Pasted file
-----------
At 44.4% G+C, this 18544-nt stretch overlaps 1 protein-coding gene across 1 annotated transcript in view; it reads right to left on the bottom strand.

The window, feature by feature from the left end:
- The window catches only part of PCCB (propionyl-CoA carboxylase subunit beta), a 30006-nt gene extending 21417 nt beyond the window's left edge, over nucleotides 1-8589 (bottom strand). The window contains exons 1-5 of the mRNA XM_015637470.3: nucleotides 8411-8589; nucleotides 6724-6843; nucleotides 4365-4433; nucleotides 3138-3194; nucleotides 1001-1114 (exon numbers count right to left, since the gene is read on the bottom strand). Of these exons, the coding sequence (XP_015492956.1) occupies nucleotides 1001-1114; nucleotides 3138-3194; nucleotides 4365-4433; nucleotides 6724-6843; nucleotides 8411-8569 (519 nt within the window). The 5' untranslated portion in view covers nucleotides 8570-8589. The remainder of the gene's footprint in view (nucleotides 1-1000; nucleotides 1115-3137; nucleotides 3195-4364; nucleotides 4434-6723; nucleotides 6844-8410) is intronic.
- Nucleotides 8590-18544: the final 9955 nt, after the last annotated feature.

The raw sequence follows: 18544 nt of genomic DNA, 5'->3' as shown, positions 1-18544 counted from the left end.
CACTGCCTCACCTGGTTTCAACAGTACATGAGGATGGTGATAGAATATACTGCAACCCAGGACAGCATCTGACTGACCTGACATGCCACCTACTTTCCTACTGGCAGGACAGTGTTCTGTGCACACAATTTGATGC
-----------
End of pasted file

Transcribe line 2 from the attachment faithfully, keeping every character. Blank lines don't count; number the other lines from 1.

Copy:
The window, feature by feature from the left end: